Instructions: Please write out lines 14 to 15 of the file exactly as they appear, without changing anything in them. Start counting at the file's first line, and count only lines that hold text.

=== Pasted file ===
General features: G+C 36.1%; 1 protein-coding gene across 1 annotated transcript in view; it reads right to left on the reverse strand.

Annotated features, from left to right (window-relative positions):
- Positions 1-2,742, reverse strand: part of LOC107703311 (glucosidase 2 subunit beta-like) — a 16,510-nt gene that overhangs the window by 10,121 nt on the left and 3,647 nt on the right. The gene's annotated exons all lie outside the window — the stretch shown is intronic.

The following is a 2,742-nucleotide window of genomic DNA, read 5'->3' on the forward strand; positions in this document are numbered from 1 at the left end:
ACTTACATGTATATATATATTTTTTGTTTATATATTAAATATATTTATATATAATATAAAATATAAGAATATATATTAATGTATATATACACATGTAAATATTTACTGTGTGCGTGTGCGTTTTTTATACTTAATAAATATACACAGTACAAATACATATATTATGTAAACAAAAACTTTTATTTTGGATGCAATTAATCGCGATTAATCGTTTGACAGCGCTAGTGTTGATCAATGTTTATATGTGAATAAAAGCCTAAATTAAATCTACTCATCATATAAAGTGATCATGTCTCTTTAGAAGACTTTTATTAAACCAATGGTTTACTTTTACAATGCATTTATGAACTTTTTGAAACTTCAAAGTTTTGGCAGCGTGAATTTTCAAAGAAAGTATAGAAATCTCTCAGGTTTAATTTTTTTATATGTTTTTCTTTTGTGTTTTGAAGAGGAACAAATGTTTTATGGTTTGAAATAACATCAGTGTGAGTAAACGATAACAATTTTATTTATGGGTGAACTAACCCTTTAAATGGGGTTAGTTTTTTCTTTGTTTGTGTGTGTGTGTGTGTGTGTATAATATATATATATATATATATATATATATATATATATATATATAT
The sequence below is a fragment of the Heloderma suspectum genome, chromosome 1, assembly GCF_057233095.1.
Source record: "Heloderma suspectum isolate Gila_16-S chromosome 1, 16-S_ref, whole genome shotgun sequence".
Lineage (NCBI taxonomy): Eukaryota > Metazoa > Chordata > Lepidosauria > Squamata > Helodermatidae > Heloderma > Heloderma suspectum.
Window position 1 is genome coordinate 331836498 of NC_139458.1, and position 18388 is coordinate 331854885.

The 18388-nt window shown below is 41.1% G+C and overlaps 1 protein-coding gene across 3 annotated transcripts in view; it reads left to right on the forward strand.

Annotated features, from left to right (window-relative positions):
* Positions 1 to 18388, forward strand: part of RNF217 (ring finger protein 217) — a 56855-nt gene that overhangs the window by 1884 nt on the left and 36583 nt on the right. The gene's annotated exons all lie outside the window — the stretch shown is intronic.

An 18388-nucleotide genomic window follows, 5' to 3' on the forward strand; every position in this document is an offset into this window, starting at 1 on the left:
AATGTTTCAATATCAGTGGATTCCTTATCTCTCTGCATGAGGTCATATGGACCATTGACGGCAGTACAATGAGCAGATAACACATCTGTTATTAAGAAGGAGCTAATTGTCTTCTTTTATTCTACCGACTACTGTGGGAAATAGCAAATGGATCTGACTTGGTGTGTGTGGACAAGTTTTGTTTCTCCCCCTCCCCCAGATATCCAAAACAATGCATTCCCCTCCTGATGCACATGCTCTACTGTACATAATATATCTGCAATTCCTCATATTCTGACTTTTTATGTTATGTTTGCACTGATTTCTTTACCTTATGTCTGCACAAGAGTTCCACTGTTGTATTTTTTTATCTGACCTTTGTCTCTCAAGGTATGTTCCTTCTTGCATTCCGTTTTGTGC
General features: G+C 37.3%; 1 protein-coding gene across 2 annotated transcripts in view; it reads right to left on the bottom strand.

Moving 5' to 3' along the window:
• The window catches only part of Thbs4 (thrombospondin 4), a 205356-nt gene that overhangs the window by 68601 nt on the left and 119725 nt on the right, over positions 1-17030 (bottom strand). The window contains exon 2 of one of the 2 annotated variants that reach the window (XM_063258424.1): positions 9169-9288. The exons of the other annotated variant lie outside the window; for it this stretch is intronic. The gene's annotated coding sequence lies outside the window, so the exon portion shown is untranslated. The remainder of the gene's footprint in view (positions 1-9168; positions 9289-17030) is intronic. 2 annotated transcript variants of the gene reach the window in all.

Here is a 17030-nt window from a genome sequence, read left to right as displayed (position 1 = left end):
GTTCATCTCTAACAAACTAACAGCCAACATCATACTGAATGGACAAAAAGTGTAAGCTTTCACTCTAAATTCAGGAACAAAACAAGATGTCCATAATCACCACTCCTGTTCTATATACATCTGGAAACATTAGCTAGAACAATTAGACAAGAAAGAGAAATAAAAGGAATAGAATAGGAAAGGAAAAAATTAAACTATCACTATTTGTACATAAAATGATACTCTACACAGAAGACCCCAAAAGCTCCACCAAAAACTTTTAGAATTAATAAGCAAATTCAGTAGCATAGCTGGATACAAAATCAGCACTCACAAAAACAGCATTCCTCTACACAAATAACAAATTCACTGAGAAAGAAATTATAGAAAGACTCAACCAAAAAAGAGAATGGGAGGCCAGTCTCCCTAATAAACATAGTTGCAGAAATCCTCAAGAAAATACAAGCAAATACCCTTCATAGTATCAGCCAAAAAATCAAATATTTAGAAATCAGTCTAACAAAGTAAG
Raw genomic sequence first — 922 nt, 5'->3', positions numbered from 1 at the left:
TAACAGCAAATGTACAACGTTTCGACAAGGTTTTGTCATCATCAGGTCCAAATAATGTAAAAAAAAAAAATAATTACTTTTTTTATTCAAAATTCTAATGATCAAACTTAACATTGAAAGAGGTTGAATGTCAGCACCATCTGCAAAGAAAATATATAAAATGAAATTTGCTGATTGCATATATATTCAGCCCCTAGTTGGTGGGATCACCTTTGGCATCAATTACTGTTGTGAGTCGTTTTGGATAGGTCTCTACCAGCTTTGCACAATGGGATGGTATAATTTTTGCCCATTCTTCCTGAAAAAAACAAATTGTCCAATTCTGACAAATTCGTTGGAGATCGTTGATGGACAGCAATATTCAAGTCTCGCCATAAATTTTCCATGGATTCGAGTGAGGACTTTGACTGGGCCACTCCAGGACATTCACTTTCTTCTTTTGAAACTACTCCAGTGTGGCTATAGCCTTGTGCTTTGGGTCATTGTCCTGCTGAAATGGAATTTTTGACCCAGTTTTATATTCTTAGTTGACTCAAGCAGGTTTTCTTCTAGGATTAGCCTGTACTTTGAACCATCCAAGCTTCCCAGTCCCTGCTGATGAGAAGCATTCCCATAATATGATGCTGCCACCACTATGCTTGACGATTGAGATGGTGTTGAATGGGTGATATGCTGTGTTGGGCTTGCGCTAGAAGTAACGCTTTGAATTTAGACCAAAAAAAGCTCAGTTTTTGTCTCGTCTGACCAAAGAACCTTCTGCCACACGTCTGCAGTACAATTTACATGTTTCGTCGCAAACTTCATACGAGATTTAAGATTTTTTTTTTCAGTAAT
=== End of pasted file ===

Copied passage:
AATGTTTCAATATCAGTGGATTCCTTATCTCTCTGCATGAGGTCATATGGACCATTGACGGCAGTACAATGAGCAGATAACACATCTGTTATTAAGAAGGAGCTAATTGTCTTCTTTTATTCTACCGACTACTGTGGGAAATAGCAAATGGATCTGACTTGGTGTGTGTGGACAAGTTTTGTTTCTCCCCCTCCCCCAGATATCCAAAACAATGCATTCCCCTCCTGATGCACATGCTCTACTGTACATAATATATCTGCAATTCCTCATATTCTGACTTTTTATGTTATGTTTGCACTGATTTCTTTACCTTATGTCTGCACAAGAGTTCCACTGTTGTATTTTTTTATCTGACCTTTGTCTCTCAAGGTATGTTCCTTCTTGCATTCCGTTTTGTGC
General features: G+C 37.3%; 1 protein-coding gene across 2 annotated transcripts in view; it reads right to left on the bottom strand.